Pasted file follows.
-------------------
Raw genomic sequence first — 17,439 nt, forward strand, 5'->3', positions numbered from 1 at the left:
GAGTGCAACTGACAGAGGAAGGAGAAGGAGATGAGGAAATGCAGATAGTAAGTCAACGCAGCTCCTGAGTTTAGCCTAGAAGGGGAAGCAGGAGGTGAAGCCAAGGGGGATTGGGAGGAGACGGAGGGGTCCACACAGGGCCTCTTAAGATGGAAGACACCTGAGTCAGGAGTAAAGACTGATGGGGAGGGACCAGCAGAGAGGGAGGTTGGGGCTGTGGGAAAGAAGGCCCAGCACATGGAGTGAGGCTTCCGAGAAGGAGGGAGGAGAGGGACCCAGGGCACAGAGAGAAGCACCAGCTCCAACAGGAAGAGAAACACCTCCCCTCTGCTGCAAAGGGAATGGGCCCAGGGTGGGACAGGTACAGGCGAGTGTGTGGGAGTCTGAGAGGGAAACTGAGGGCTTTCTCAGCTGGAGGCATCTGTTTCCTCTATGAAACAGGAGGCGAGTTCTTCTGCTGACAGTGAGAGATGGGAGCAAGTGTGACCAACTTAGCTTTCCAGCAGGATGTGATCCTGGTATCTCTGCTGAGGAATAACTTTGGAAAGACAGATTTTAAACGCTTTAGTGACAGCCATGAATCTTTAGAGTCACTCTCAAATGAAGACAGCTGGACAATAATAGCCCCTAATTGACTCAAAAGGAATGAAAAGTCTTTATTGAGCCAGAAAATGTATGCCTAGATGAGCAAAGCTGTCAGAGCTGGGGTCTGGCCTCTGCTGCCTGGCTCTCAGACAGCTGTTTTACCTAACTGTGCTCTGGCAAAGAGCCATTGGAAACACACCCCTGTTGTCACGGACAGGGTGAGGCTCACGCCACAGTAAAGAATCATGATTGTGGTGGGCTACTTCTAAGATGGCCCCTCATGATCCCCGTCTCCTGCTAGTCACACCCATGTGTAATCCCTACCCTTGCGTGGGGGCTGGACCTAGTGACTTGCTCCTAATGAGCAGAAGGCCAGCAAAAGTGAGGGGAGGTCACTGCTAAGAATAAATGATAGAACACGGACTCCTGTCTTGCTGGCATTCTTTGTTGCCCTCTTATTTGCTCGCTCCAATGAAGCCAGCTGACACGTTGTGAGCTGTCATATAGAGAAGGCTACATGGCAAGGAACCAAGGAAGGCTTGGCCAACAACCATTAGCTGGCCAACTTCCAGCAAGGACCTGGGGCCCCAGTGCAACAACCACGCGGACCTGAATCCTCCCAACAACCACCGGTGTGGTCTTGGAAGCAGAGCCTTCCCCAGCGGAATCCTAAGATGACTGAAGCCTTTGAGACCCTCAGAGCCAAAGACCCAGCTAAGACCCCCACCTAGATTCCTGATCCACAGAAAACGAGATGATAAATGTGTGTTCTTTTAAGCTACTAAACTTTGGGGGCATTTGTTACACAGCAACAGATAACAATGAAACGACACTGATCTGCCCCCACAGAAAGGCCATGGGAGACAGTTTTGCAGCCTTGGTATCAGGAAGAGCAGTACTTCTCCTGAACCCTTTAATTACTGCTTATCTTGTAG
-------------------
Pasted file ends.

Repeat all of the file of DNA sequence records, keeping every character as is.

Raw genomic sequence first — 17,439 nt, forward strand, 5'->3', positions numbered from 1 at the left:
GAGTGCAACTGACAGAGGAAGGAGAAGGAGATGAGGAAATGCAGATAGTAAGTCAACGCAGCTCCTGAGTTTAGCCTAGAAGGGGAAGCAGGAGGTGAAGCCAAGGGGGATTGGGAGGAGACGGAGGGGTCCACACAGGGCCTCTTAAGATGGAAGACACCTGAGTCAGGAGTAAAGACTGATGGGGAGGGACCAGCAGAGAGGGAGGTTGGGGCTGTGGGAAAGAAGGCCCAGCACATGGAGTGAGGCTTCCGAGAAGGAGGGAGGAGAGGGACCCAGGGCACAGAGAGAAGCACCAGCTCCAACAGGAAGAGAAACACCTCCCCTCTGCTGCAAAGGGAATGGGCCCAGGGTGGGACAGGTACAGGCGAGTGTGTGGGAGTCTGAGAGGGAAACTGAGGGCTTTCTCAGCTGGAGGCATCTGTTTCCTCTATGAAACAGGAGGCGAGTTCTTCTGCTGACAGTGAGAGATGGGAGCAAGTGTGACCAACTTAGCTTTCCAGCAGGATGTGATCCTGGTATCTCTGCTGAGGAATAACTTTGGAAAGACAGATTTTAAACGCTTTAGTGACAGCCATGAATCTTTAGAGTCACTCTCAAATGAAGACAGCTGGACAATAATAGCCCCTAATTGACTCAAAAGGAATGAAAAGTCTTTATTGAGCCAGAAAATGTATGCCTAGATGAGCAAAGCTGTCAGAGCTGGGGTCTGGCCTCTGCTGCCTGGCTCTCAGACAGCTGTTTTACCTAACTGTGCTCTGGCAAAGAGCCATTGGAAACACACCCCTGTTGTCACGGACAGGGTGAGGCTCACGCCACAGTAAAGAATCATGATTGTGGTGGGCTACTTCTAAGATGGCCCCTCATGATCCCCGTCTCCTGCTAGTCACACCCATGTGTAATCCCTACCCTTGCGTGGGGGCTGGACCTAGTGACTTGCTCCTAATGAGCAGAAGGCCAGCAAAAGTGAGGGGAGGTCACTGCTAAGAATAAATGATAGAACACGGACTCCTGTCTTGCTGGCATTCTTTGTTGCCCTCTTATTTGCTCGCTCCAATGAAGCCAGCTGACACGTTGTGAGCTGTCATATAGAGAAGGCTACATGGCAAGGAACCAAGGAAGGCTTGGCCAACAACCATTAGCTGGCCAACTTCCAGCAAGGACCTGGGGCCCCAGTGCAACAACCACGCGGACCTGAATCCTCCCAACAACCACCGGTGTGGTCTTGGAAGCAGAGCCTTCCCCAGCGGAATCCTAAGATGACTGAAGCCTTTGAGACCCTCAGAGCCAAAGACCCAGCTAAGACCCCCACCTAGATTCCTGATCCACAGAAAACGAGATGATAAATGTGTGTTCTTTTAAGCTACTAAACTTTGGGGGCATTTGTTACACAGCAACAGATAACAATGAAACGACACTGATCTGCCCCCACAGAAAGGCCATGGGAGACAGTTTTGCAGCCTTGGTATCAGGAAGAGCAGTACTTCTCCTGAACCCTTTAATTACTGCTTATCTTGTAG